Do these words matter? They are just small examples of how the subtleties of translation can change our religious experience. Are these attempts to nudge us into the modern age? I wonder if the use of "human species" in the same passage as "species of beast" is used to reduce man's status to the same level as the beasts, birds, reptiles, and sea creatures by introducing this modern term, "species."

Maybe I am just whistling Greek for there are bigger fish to fry out there.
I am aware that there are other tennis balls of change that are being, to paraphrase Serena Williams, shoved down our throats.


  1. Maybe I am just whistling Greek for there are bigger fish to fry out there.

    I used to think the same thing, i.e. choosing which battles to fight and not sweating the small stuff. I've come to the conclusion, however, that these little "nudges," as you put it, must be resisted, as well. If for no other reason, than if we succumb to them, we allow all manner of falsehood to overcome the inertia of tradition and scriptural integrity.

    Stated differently, once we get the rock started rolling downhill, it's darn hard to stop.


  2. Prof. Katherine Grieb, no "conservative," led a clergy conference when I was still in L.A. and made numerous comments about really bad translation choices in the NRSV. It seems, in places, to be an ideological paraphrase rather than a sincere effort at translation from the original languages.

    You are correct to raise these issues. They do matter, as R. Sherman says above.

  3. Thanks for the comments guys. For a minute there I thought that I was going to have to start attending the Greek Orthodox church which would involve a 54 mile round trip.

  4. Ditto R. Sherman.

    "Let us take the little foxes that spoil the vine" (SOS 2:15). Yes, the little things matter. Every jot and tittle.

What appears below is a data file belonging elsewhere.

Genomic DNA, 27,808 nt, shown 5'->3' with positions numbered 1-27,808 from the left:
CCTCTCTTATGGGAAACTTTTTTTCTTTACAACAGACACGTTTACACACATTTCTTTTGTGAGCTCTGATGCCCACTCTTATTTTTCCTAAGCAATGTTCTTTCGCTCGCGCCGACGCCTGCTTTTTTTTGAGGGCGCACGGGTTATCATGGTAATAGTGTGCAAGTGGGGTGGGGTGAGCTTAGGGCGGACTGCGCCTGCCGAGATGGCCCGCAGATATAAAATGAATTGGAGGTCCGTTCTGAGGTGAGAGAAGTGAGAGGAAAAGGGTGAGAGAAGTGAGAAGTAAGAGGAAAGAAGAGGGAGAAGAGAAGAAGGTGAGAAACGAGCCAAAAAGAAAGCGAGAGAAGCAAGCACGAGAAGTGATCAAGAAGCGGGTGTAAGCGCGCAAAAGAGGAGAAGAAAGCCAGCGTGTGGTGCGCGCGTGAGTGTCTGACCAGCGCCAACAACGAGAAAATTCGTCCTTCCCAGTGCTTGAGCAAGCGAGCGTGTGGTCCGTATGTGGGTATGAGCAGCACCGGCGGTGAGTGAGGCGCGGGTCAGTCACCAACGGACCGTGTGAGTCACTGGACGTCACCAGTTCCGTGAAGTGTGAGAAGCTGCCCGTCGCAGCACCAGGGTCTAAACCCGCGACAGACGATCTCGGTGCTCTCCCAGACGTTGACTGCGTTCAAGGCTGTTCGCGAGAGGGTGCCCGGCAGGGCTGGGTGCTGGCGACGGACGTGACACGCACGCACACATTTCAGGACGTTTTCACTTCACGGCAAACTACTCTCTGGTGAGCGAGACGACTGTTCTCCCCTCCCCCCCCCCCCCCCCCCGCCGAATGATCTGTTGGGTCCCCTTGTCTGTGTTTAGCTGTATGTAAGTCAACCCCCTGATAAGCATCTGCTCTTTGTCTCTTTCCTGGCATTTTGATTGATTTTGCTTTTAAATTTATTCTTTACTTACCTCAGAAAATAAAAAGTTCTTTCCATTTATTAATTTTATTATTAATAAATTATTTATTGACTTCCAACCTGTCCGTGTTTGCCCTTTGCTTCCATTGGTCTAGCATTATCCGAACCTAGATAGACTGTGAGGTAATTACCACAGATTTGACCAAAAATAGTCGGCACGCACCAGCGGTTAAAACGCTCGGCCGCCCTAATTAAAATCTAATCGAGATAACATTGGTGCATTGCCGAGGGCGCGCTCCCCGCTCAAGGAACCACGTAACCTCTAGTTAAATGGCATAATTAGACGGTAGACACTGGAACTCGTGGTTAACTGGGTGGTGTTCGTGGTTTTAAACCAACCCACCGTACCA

5. Didn't our mutual friend write a book about the necessity of defending each and every little stone bridge?

  6. tjmcmahon8:25 AM

    One of the issues I've raised even within ACNA groups I know is their continued use of NRSV, a holdover from their days in TEC. The translation is driven by a theological/political viewpoint, not the plain meaning of the Greek. The words do matter.

    On occasions when I have led Morning Prayer (in a small ACNA congregation), I've taken to insisting on the use of readings from the RSV or American Standard Version, if not using the KJV.

    The local TEC diocese (N Michigan) has discarded even the NSRV as "too conservative" and adopted the "Inclusive Hebrew Scriptures" and "Inclusive New Testament" and send out the propers every week including a collect penned by the Rev. Thew Forrester. Many of the parishes have resisted and retain the "traditional" NSRV.

  7. Anonymous8:46 AM

    Because you are an intelligent man, I'm sure you realized that Charlie was speaking to you, as well, during his sermon. I believe you realize this because you chose instead to shift the focus from the actual content of the scriptures to a few words - thus totally ignoring the importance of what these scriptures tell us. Had you focused on the lesson, you might have it taken to heart. In this modern age, your "tongue" is your keyboard, and it is "an unruly evil, full of deadly poison". "Therewith bless (you) God, even the Father; and therewith curse (you) men, which are made after the similitude of God. Out of the same mouth(or keyboard)proceedeth blessing and cursing. My brethren, these things ought not so to be."

  8. Anonymous9:05 PM

    RE: "Because you are an intelligent man, I'm sure you realized that Charlie was speaking to you, as well, during his sermon."

    Yes indeed . . . The Pewster pointing out the many and varied heresies from the pulpit is Clearly Sinful -- it's perfectly understandable why the rector would thus be "speaking to the Pewster."

    Oh Pewster . . . to think that your rector is preaching sermons at your Wicked Blogging. ; )